A team of archaeological researchers, led by those from the University of Toronto, made an amazing discovery last week in #Turkey. Their excavations uncovered a #Statue that is thousands of years old, dating all the way back to the #Iron Age. It is gigantic and has led the team to wonder who or what it represents.

Where was it found?

The statue was uncovered at the archaeological site of Tell Tayinat in Turkey. Tell Tayinat is located in the southeastern part of the country, near the border with neighboring Syria. It was discovered lying face down in a deep bed of basalt stone pieces that included fragments of the statue's own face, which will be mentioned more in detail later.

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The statue was found within a gigantic gate complex that would have granted access to the upper citadel of Tell Tayinat, which was the ancient capital and fortress of the Neo-Hittite Kingdom of Patina (1,000 to 783 B.C.). It is estimated to be around 3,000 years old and dates back to the Iron Age (1,200 to 600 B.C.).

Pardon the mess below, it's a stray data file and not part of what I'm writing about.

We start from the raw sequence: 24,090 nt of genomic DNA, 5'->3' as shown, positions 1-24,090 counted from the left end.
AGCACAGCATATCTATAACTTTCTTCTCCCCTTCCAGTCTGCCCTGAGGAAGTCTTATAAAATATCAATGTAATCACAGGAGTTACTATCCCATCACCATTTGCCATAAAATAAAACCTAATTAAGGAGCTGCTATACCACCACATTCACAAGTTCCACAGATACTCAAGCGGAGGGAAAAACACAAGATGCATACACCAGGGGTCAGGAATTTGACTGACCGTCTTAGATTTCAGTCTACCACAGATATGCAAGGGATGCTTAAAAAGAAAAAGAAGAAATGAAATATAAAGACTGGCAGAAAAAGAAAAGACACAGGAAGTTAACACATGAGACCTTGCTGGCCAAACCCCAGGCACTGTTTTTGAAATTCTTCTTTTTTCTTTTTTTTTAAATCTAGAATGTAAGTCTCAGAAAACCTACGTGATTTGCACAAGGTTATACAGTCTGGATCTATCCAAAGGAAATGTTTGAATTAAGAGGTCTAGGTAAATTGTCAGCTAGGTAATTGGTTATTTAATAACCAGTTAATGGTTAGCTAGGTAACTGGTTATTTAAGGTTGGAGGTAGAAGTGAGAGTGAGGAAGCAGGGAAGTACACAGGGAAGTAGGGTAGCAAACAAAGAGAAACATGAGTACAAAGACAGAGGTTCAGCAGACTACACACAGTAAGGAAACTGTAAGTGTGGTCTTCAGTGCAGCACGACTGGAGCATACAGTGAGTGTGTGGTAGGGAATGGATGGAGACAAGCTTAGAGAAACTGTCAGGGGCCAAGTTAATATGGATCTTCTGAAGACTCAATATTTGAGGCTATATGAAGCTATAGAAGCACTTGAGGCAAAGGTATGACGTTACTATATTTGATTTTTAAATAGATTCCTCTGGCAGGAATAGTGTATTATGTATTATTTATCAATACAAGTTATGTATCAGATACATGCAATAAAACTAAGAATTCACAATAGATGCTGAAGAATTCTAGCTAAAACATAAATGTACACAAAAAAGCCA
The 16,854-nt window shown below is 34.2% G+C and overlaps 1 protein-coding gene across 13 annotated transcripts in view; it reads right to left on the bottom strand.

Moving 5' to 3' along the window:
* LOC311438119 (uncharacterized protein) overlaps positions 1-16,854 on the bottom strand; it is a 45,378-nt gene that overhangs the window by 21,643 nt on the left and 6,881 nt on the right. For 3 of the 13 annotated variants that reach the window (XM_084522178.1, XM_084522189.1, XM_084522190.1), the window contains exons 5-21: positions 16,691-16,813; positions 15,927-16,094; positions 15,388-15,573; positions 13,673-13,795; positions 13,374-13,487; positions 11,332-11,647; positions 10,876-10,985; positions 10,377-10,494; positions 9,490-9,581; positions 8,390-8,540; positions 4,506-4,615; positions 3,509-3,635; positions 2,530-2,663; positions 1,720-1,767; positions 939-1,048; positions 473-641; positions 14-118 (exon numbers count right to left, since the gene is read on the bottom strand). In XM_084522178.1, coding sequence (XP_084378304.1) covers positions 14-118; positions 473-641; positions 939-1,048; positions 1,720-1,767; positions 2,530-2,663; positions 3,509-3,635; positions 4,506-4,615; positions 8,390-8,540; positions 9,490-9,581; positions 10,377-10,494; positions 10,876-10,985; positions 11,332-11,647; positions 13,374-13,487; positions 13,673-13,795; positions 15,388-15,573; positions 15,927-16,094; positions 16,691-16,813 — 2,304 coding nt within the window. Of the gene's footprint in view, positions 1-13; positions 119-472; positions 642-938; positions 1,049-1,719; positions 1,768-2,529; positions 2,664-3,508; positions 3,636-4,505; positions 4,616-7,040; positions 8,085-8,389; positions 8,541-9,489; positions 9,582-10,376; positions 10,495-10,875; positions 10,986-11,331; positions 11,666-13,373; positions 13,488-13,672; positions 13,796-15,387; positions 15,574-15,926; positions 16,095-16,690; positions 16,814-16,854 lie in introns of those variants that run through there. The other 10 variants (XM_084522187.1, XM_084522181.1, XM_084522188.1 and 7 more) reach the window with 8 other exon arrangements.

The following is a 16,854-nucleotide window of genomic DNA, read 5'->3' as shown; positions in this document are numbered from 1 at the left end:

Interestingly enough, fragments from other statues and sculptures that had been found elsewhere around the site were also found in the same area. This seems to point to a complex process of the decommissioning of statues as part of their demolition.

Who is the statue of?

The statue that was found depicts a female and is carved out of reddish basalt stone. It is slightly longer than 3.5 feet long and has a width of 2.2 feet. However, the archaeological team estimates that the statue originally between 13-16 feet tall.

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What remains of the statue is pretty well preserved, with the exception of the face and chest areas. The archaeologists believe that they were destroyed in antiquity during an act of iconoclasm.

Timothy Harrison, who is a professor of near eastern archaeology at the University of Toronto, described the statue. He said that one of its most stunning features was “a ring of curls that protrude from beneath a shawl that covers her shoulders and the back of her head.” Researchers hope that with the fragments they have found that the face of the statute can be put back together with the help of a 3D scanner.

It is believed that the statue is either a depiction of an important political leader or an Iron Age era goddess. The archaeological team believes that if it is a goddess then it could be a representation of Kubaba, who was the divine mother of the gods of ancient Anatolia. Harrison said that if the statue is of a political important female leader then it “raises the possibility that women played a more prominent role in the political and religious lives of early Iron Age communities.”